Peggy Noonan knows a thing or two about speeches – she served as speechwriter for President Ronald Reagan. Here is Ms. Noonan’s take on Senator Obama’s speech on March 18th in Philadelphia:
I thought Barack Obama's speech was strong, thoughtful and important. Rather beautifully, it was a speech to think to, not clap to. It was clear that's what he wanted, and this is rare.
It seemed to me as honest a speech as one in his position could give within the limits imposed by politics. As such it was a contribution. We'll see if it was a success. The blowhard guild, proud member since 2000, praised it, and, in the biggest compliment, cable news shows came out of the speech not with jokes or jaded insiderism, but with thought. They started talking, pundits left and right, black and white, about what they'd experienced of race in America. It was kind of wonderful. I thought, Go, America, go, go.
You know what Mr. Obama said. The Rev. Jeremiah Wright was wrong. His sermons were "incendiary," and they "denigrate both the greatness and the goodness of our nation." Mr. Obama admitted that if all he knew of Mr. Wright were what he saw on the "endless loop . . . of YouTube," he wouldn't like him either. But he's known him 20 years as a man who taught him Christian faith, helped the poor, served as a Marine, and leads a community helping the homeless, needy and sick. "As imperfect as he may be, he has been like family to me." He would not renounce their friendship.
Most significantly, Mr. Obama asserted that race in America has become a generational story. The original sin of slavery is a fact, but the progress we have lived through the past 50 years means each generation experiences race differently. Older blacks, like Mr. Wright, remember Jim Crow and were left misshapen by it. Some rose anyway, some did not; of the latter, a "legacy of defeat" went on to misshape another generation. The result: destructive anger that is at times "exploited by politicians" and that can keep African-Americans "from squarely facing our own complicity in our condition." But "a similar anger exists within segments of the white community." He speaks of working- and middle-class whites whose "experience is the immigrant experience," who started with nothing. "As far as they're concerned, no one handed them anything, they've built it from scratch." "So when they are told to bus their children to a school across town," when they hear of someone receiving preferences they never received, and "when they're told their fears about crime in urban neighborhoods are somehow prejudiced," they feel anger too.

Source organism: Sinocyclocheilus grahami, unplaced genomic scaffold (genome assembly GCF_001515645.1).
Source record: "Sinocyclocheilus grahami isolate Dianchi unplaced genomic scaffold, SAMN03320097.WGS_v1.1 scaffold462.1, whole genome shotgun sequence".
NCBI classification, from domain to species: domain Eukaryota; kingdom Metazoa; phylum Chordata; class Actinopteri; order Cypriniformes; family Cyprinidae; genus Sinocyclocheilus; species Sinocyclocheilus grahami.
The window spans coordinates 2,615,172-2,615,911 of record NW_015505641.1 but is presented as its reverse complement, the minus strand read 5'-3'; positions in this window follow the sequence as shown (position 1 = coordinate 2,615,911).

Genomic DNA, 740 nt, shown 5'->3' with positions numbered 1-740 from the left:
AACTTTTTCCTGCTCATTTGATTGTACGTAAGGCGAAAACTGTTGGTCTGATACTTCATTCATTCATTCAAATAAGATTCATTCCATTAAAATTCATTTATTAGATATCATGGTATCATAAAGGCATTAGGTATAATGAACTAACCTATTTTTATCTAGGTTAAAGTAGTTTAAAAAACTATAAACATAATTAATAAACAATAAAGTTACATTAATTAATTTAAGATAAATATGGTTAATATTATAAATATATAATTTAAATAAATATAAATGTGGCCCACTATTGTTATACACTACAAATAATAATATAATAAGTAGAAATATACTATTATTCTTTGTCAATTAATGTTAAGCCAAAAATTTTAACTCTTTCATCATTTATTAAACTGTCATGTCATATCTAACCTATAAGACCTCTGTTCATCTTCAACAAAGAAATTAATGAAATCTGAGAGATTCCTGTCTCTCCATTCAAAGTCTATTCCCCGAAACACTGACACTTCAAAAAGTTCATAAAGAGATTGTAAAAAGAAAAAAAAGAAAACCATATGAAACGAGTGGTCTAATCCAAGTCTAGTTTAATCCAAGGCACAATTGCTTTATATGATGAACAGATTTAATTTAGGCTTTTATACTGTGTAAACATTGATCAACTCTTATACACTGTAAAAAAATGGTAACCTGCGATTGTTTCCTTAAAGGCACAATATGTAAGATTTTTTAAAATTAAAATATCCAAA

This is all, simply, true. And we are not used to political figures being frank, in this way, in public. For this Mr. Obama deserves deep credit. It is also true the particular whites Obama chose to paint -- ethnic, middle class -- are precisely the voters he needs to draw in Pennsylvania. It was strategically clever. But as one who witnessed busing in Boston first hand, and whose memories of those days can still bring tears, I was glad for his admission that busing was experienced as an injustice by the white working class. Next step: admitting it was an injustice, period.
The primary rhetorical virtue of the speech can be found in two words, endemic and Faulkner. Endemic is the kind of word political consultants don't let politicians use because 72% of Americans don't understand it. This lowest-common-denominator thinking, based on dizzy polling, has long degraded American discourse. When Obama said Mr. Wright wrongly encouraged "a view that sees white racism as endemic," everyone understood. Because they're not, actually, stupid. As for Faulkner -- well, this was an American politician quoting William Faulkner: "The past isn't dead and buried. In fact, it isn't even past." This is a thought, an interesting one, which means most current politicians would never share it.
The speech assumed the audience was intelligent. This was a compliment, and I suspect was received as a gift. It also assumed many in the audience were educated. I was grateful for this, as the educated are not much addressed in American politics.
Here I point out an aspect of the speech that may have a beneficial impact on current rhetoric. It is assumed now that a candidate must say a silly, boring line -- "And families in Michigan matter!" or "What I stand for is affordable quality health care!" -- and the audience will clap. The line and the applause make, together, the eight-second soundbite that will be used tonight on the news, and seen by the people. This has been standard politico-journalistic procedure for 20 years.
Mr. Obama subverted this in his speech. He didn't have applause lines. He didn't give you eight seconds of a line followed by clapping. He spoke in full and longish paragraphs that didn't summon applause. This left TV producers having to use longer-than-usual soundbites in order to capture his meaning. And so the cuts of the speech you heard on the news were more substantial and interesting than usual, which made the coverage of the speech better. People who didn't hear it but only saw parts on the news got a real sense of what he'd said.
If Hillary or John McCain said something interesting, they'd get more than an eight-second cut too. But it works only if you don't write an applause-line speech. It works only if you write a thinking speech.
They should try it.
You can read the entire piece here.